ContentBasic Guide Virus Prevention Impact
SARS Essay Case Studies Amoy Gardens Lab Incidents Fast Figures Pioneers & Heroes Dr. Carlo Urbani Dr. Guan YiTimeline
2002 February 2003 March 2003 April 2003 May 2003 June 2003 July 2003 September 2003 December 2003 January 2004 February 2004Interactive Classroom Media Gallery About
SARS has been compared to other diseases with respiratory transmission such as flu or rubella. Although SARS has spread worldwide, the numbers of cases are very low in contrast to other diseases.
The number of SARS cases branching out of a SARS index case has been estimated from 2.2 to 3.6. This supports the idea that controlled measures and the world's quick reaction to the disease was effective in containing SARS.
Cumulative number of reported cases (orange) and number of deaths (red) of SARS (from November 1 2002 to April 8 2003,
source: World Health Organization)
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Since there is no vaccine for SARS, the best way to prevent the spread of SARS is by isolation and quarantine, which proves to be a great inconvenience. Yet, these actions will shorten the incubation period and thus controlling the spread of SARS.
Below you find a story from Ms. Barb Wahl. She was isolated during the SARS outbreak.
"Quarantine was very difficult. Not being near my family, not being able to touch them. I was sleepless, stressed, feeling despair every time I went to work. I felt depressed, angry at how it was mishandled, especially isolated, suffered from insomnia and had a tremendous fear of bringing a deadly disease home to my children."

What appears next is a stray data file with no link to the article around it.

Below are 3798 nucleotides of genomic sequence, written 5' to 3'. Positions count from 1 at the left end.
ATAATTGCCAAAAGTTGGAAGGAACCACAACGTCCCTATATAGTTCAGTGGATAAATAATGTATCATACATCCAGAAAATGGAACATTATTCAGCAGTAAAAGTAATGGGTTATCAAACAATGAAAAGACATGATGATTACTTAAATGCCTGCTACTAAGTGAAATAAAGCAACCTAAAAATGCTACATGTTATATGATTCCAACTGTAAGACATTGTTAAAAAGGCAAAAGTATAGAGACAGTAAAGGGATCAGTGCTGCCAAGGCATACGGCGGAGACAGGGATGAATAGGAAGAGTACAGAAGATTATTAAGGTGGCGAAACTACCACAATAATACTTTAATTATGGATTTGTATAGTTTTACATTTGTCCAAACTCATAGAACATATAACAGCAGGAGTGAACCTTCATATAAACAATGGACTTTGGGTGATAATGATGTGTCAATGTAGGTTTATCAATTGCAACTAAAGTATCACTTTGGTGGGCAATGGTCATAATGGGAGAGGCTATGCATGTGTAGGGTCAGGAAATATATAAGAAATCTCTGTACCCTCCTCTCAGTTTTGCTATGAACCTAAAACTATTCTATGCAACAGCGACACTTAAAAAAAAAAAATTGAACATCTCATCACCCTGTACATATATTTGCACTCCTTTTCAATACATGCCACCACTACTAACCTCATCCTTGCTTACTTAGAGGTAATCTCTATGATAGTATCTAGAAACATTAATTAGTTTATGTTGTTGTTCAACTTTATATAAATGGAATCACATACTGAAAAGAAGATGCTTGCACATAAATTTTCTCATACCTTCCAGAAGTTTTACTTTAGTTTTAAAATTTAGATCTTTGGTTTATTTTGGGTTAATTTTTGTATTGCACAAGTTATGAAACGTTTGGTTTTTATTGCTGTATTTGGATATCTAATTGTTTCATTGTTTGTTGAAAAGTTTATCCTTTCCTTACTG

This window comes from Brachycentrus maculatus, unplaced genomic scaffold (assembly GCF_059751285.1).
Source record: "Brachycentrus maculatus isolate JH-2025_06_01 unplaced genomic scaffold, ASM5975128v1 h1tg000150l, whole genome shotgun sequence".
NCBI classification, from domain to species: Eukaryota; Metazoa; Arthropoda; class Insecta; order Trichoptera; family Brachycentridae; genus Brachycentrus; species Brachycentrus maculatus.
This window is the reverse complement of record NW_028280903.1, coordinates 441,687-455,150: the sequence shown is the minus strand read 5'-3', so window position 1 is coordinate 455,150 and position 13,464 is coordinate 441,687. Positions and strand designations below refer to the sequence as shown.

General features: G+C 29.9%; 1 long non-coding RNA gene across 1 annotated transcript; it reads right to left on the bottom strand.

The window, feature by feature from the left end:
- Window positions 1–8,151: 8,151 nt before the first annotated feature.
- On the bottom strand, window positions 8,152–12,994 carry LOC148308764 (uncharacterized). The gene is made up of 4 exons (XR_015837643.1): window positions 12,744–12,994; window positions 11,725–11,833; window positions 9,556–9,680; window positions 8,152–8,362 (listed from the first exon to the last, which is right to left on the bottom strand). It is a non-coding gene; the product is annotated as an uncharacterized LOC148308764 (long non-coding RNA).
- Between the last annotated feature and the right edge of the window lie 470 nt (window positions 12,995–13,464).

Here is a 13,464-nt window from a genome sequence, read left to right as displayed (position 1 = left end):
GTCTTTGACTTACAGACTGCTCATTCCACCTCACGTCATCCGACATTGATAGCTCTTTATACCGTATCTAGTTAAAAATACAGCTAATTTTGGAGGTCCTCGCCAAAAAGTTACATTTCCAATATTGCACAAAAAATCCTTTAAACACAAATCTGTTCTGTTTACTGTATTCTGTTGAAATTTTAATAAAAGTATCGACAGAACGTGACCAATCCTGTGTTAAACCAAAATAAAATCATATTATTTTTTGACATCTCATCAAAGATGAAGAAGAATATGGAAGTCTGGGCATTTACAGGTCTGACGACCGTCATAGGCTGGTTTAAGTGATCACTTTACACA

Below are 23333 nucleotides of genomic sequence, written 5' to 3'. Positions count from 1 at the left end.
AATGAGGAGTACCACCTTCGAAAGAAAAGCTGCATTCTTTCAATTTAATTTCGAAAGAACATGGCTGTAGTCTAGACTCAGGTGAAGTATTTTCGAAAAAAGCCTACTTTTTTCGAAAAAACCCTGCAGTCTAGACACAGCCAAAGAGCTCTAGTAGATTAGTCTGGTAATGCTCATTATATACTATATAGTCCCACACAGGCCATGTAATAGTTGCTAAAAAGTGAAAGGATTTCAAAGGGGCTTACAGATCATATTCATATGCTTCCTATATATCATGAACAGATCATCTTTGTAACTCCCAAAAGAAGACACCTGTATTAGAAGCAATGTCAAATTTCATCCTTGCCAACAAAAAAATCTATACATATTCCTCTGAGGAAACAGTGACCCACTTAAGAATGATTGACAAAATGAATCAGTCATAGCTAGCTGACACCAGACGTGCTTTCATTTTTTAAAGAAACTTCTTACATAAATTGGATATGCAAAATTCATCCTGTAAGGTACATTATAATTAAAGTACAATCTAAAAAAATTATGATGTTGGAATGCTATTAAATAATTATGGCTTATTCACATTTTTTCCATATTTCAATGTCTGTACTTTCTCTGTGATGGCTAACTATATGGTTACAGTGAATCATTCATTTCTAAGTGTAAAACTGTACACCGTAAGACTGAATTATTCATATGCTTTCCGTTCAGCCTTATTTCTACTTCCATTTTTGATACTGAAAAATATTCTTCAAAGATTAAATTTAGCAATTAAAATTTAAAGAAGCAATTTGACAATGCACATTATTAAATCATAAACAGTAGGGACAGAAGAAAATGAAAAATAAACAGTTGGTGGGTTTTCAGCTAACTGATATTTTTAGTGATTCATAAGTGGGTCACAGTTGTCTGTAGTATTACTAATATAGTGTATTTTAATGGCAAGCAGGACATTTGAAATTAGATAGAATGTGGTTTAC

"The babysitter refused to babysit my child. Friends, family and parents of my child's classmates did not want their kids to play or contact my family. I had several vivid nightmares during outbreaks that my children were ill with SARS. One night I woke and ran to the bed of my youngest who was clutching her forehead, convinced she was burning with a high fever."
"My youngest child was teased and isolated by her peers because her mother was a nurse at a SARS hospital. My husband and children moved out for 12 days. Grandparents changed schedules to care for the children. There was stigma from friends outside of work. I suffered nightmares. I was very much isolated from loved ones. My family thought I was going to die. Just last week a number of ONA members who developed SARS after caring for SARS patients told me they continue to suffer severe emotional and physical repercussions of a disease that we still don't know that much about."
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